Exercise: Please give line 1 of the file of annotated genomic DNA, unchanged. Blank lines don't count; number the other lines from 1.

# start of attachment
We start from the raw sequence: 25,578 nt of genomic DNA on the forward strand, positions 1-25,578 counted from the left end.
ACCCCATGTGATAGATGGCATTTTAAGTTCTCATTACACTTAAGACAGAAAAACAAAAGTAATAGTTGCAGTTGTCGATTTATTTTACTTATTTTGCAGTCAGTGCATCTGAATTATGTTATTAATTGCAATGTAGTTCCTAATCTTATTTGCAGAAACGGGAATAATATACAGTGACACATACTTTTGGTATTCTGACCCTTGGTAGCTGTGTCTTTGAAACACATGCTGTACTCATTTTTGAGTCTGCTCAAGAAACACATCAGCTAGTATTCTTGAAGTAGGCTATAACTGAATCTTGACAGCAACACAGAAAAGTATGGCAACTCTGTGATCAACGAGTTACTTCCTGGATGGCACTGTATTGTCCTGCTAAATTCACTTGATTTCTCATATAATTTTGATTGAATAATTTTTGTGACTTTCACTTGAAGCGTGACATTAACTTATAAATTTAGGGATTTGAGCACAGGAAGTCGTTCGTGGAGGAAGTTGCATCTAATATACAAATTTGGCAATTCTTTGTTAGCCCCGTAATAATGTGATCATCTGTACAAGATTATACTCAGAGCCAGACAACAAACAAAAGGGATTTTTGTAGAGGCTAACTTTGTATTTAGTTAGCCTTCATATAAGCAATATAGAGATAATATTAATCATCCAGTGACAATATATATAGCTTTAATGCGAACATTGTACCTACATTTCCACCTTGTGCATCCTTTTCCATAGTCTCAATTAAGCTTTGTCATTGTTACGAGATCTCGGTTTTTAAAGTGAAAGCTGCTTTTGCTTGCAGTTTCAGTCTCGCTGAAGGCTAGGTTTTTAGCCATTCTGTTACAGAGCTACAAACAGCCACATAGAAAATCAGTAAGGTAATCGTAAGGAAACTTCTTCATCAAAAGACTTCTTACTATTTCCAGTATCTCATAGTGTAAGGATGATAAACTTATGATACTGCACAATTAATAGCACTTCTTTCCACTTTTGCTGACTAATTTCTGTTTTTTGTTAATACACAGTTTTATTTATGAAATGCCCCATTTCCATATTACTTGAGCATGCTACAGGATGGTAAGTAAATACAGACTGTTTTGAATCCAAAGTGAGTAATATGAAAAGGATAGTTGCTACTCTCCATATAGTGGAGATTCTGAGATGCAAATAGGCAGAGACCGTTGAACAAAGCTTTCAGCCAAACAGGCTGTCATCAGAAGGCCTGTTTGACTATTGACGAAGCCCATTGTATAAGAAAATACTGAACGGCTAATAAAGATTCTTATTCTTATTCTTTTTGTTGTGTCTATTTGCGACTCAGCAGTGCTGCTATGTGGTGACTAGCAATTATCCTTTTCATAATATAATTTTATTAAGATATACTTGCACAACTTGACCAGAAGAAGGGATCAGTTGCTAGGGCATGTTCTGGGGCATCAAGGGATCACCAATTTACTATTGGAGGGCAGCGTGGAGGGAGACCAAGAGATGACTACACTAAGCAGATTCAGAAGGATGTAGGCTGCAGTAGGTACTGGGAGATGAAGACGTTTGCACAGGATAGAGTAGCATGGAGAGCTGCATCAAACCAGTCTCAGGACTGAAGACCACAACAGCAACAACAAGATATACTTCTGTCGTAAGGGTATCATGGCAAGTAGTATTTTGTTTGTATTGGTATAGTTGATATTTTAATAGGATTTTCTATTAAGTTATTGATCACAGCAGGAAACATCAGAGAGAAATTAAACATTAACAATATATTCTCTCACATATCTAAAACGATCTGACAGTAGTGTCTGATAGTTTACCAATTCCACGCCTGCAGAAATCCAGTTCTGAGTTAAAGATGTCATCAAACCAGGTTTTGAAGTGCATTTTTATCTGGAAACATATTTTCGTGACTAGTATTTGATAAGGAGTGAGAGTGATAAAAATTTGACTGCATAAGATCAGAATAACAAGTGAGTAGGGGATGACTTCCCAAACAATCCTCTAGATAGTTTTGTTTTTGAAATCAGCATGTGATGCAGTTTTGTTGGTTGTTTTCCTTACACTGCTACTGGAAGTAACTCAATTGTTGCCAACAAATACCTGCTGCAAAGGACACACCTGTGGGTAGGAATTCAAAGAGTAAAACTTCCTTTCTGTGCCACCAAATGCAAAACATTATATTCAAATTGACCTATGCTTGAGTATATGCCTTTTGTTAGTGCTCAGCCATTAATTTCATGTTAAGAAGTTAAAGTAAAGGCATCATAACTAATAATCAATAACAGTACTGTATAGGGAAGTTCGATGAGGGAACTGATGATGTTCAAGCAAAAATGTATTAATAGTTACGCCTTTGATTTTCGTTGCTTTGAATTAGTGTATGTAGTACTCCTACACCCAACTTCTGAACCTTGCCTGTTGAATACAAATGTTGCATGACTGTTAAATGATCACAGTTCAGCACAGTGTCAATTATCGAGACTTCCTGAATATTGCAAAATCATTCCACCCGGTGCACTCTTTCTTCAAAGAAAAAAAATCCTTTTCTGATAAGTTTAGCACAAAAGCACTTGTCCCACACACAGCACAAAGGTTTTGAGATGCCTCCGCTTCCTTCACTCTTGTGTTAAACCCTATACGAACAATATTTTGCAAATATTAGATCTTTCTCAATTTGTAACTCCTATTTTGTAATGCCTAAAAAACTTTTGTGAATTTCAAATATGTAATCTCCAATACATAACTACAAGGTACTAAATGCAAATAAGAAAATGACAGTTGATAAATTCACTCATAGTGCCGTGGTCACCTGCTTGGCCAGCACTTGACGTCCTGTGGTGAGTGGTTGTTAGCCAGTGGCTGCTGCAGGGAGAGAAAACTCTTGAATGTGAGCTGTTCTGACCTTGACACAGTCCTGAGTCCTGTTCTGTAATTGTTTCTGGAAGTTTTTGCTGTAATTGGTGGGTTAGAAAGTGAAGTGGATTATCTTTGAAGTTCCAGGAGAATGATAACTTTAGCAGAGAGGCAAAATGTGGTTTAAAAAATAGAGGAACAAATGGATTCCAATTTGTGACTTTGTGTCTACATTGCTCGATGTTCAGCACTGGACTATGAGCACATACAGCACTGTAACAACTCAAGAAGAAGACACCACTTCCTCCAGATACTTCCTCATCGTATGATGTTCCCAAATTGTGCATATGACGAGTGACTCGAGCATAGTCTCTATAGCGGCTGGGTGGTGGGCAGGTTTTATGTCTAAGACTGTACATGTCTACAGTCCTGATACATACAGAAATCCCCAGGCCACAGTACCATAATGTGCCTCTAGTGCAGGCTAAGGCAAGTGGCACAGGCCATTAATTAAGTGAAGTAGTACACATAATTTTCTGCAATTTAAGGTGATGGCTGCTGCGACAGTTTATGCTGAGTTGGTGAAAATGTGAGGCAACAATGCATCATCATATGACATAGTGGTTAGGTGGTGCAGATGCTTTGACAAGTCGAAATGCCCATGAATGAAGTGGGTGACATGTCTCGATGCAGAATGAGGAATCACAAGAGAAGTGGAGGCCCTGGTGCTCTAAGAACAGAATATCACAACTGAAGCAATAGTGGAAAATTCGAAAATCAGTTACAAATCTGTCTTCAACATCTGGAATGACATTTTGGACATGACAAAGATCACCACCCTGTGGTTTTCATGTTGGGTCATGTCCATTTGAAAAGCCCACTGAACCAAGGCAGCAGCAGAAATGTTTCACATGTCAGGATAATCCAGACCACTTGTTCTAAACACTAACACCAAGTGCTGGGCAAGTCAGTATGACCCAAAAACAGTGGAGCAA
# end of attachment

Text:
We start from the raw sequence: 25,578 nt of genomic DNA on the forward strand, positions 1-25,578 counted from the left end.